New guidance on behaviour and discipline in schools hit the headlines during Easter 2007 – largely because of its suggestions on the importance of rewarding good behaviour as well as punishing bad
The guidance observes that it has long been established that rewards are more effective than punishment in motivating pupils and that praising and rewarding positive behaviour encourages others to act similarly. It says, therefore, that the school behaviour policy should not only specify what sanctions are available to staff but also how positive behaviour will be reinforced through praise and rewards.
It goes on to point out that the Elton Report noted that a rewards/sanctions ratio of at least 5:1 is an indication of a school with an effective rewards and sanctions system. Some critics interpreted this as a literal instruction for teachers to issue rewards and punishments in a five to one ratio, among them Mary Bousted, general secretary of the Association of Teachers and Lecturers, who told the BBC that: ‘Crude guidelines which say praise in proportion to punishment of five to one simply aren’t helpful.’
The new document brings guidance on behaviour and discipline into line with the new provisions in the Education and Inspections Act 2006, which came into force at the beginning of April. These include powers to restrain pupils and confiscate items, such as mobile phones, being used inappropriately.
Although some of the provisions in the Act re-enact or replace existing legal provisions, others, such as the statutory power to discipline, are new and schools are being advised to review their existing policies to take account of them.
The detailed guidance for headteachers and other school staff on developing and implementing behaviour policy is non-statutory, although schools are ‘strongly advised’ to follow it. The guidance for governors, however, is statutory as the responsibilities of governing bodies set out in the Education and Inspections Act include that they must have regard to any guidance given by the Secretary of State if they are in England, or by the Assembly in the case of Welsh schools.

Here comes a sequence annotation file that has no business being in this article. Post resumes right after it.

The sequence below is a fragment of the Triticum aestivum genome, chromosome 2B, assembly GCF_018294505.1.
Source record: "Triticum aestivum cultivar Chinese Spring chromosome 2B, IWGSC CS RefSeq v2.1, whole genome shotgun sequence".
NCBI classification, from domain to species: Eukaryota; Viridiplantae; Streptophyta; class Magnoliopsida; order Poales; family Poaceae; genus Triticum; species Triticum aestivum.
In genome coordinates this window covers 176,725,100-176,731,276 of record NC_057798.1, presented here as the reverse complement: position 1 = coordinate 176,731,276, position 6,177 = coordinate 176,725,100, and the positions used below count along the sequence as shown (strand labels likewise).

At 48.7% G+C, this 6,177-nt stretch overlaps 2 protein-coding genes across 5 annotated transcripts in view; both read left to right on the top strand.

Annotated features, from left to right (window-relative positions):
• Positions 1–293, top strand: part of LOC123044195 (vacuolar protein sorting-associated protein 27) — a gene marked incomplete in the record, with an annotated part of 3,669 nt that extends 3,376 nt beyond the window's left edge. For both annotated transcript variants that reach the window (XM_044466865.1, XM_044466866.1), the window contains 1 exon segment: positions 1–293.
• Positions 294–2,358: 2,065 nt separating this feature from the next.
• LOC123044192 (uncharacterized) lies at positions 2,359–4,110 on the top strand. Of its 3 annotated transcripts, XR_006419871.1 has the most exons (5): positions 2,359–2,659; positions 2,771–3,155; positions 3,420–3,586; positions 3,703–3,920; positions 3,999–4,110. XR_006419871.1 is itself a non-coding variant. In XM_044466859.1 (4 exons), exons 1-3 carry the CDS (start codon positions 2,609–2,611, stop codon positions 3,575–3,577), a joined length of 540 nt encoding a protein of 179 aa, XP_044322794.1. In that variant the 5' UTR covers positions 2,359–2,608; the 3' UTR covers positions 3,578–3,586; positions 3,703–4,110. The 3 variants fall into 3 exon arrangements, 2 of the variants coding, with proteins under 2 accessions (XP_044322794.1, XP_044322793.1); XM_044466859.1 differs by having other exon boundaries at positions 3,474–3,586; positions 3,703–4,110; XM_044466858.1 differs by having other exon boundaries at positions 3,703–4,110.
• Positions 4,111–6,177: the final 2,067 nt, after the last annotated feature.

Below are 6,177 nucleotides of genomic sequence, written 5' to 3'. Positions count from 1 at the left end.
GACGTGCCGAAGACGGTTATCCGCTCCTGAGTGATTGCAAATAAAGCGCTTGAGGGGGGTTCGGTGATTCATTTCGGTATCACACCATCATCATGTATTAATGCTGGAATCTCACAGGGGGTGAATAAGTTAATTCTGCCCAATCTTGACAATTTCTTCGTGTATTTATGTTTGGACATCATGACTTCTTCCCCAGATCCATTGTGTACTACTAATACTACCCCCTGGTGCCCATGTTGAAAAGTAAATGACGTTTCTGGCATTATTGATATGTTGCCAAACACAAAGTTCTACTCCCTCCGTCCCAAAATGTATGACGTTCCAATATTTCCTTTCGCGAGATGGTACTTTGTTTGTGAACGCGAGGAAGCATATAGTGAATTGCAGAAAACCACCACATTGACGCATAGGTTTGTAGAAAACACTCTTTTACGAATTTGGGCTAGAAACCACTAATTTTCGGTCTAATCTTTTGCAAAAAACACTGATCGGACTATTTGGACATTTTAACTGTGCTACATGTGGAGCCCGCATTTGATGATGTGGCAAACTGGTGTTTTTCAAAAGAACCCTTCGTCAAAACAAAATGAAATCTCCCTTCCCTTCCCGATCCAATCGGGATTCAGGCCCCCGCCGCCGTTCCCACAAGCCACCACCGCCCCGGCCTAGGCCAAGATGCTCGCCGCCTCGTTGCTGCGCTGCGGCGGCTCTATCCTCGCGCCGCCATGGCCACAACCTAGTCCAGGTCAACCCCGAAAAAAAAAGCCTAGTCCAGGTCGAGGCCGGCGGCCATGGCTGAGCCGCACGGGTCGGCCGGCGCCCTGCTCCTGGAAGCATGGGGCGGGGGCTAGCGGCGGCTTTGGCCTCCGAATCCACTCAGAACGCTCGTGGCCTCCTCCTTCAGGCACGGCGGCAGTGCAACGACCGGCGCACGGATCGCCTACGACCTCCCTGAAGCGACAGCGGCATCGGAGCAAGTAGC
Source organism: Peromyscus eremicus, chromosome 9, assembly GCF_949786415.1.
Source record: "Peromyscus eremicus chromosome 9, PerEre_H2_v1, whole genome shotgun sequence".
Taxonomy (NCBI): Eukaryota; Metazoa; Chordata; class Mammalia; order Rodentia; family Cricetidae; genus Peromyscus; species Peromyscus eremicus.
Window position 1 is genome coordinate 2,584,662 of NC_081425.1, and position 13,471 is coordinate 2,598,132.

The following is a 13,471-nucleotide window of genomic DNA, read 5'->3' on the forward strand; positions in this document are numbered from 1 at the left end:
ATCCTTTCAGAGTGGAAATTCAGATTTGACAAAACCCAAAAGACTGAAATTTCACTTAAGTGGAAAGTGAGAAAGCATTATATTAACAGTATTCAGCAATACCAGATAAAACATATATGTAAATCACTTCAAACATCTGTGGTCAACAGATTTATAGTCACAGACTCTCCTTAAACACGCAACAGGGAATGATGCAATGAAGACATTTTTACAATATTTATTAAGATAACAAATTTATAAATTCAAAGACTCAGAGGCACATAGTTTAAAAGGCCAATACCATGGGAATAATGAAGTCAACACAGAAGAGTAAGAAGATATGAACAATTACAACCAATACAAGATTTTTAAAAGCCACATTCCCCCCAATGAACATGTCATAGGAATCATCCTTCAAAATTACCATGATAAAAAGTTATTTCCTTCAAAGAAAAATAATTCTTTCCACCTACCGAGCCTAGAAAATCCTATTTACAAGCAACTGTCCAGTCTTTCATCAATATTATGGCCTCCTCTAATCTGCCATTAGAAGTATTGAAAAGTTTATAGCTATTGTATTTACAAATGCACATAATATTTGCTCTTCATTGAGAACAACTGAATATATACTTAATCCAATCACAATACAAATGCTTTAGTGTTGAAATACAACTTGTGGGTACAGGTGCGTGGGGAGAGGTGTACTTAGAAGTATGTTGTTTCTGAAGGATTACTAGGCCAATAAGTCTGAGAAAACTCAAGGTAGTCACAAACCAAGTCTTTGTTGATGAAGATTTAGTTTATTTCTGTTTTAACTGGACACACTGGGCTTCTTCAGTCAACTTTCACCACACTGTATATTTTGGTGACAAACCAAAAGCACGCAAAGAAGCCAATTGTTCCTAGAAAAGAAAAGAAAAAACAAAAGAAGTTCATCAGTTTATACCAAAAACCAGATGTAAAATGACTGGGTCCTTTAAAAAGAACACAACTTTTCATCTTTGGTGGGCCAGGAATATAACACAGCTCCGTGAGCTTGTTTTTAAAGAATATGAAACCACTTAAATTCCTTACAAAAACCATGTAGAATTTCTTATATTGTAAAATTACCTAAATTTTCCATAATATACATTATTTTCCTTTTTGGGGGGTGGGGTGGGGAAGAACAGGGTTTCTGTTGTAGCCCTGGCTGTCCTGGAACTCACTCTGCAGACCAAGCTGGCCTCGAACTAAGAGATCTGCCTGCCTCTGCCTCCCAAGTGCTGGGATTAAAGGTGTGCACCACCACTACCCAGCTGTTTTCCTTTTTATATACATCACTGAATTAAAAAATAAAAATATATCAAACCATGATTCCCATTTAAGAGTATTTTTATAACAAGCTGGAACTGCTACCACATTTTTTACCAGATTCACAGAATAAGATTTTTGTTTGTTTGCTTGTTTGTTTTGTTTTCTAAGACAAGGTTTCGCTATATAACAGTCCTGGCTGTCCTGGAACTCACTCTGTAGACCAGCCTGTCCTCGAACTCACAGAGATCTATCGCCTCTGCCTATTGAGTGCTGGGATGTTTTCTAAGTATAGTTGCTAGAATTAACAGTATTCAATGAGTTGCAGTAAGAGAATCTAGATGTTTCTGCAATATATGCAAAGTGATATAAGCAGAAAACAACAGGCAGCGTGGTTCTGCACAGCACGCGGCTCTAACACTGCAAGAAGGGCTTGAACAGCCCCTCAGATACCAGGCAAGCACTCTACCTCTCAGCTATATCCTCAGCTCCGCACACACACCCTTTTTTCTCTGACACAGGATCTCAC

The governing body is responsible for drawing up a set of principles which will guide the head in preparing and implementing a detailed behaviour policy. A section of the guidance suggests the expectations that schools, pupils and parents might have of each other and that could make up such a set of principles. Advice is given on the qualities the final statements should have (see below).
The Act introduced a wider duty for governors to consult on the principles of the behaviour policy, including now with pupils, and the guidance gives advice on how this duty can be carried out. There are also reminders of other legal duties that should be borne in mind, including those contained in equality legislation, such as the Disability Discrimination Act, and the governors’ duty of care for the health and welfare of staff.
Governors are advised to draw up a timetable for reviewing and updating their school’s statement of principles and the DfES suggests that it would be good practice to carry out this process every two years.
School Discipline and Pupil Behaviour Policies can be downloaded from
The legal requirements for governors and heads
Responsibility of governing body for discipline (1) The governing body of a relevant school must ensure that policies designed to promote good behaviour and discipline on the part of its pupils are pursued at the school. (2) In particular, the governing body – (a) must make, and from time to time review, a written statement of general principles to which the head teacher is to have regard in determining any measures under section 89(1), [see below] and (b) where they consider it desirable that any particular measures should be so determined by the head teacher or that he should have regard to any particular matters – (i) shall notify him of those measures or matters, and (ii) may give him such guidance as they consider appropriate.
Education and Inspections Act 2006, Section 88.
Determination by head teacher of behaviour policy (1) The head teacher of a relevant school must determine measures to be taken with a view to – (a) promoting, among pupils, self-discipline and proper regard for authority, (b) encouraging good behaviour and respect for others on the part of pupils and, in particular, preventing all forms of bullying among pupils, (c) securing that the standard of behaviour of pupils is acceptable, (d) securing that pupils complete any tasks reasonably assigned to them in connection with their education, and (e) otherwise regulating the conduct of pupils.
Education and Inspections Act 2006, Section 89.
Guidelines for a statement of principles
A statement of principles will be used by the headteacher to determine the more detailed measures that make up the overall school behaviour policy. Principles that most assist the headteacher in doing this:
- are based on the school’s values
- can be explained to pupils of any age or ability
- represent widespread agreement about standards amongst pupils, staff (including union representatives) and parents
- encourage a healthy balance between rewards and sanctions to encourage positive behaviour
- promote behaviour improvement as a means of improving learning and teaching
- are challenging but realistic and appropriate for development as the school builds on its successes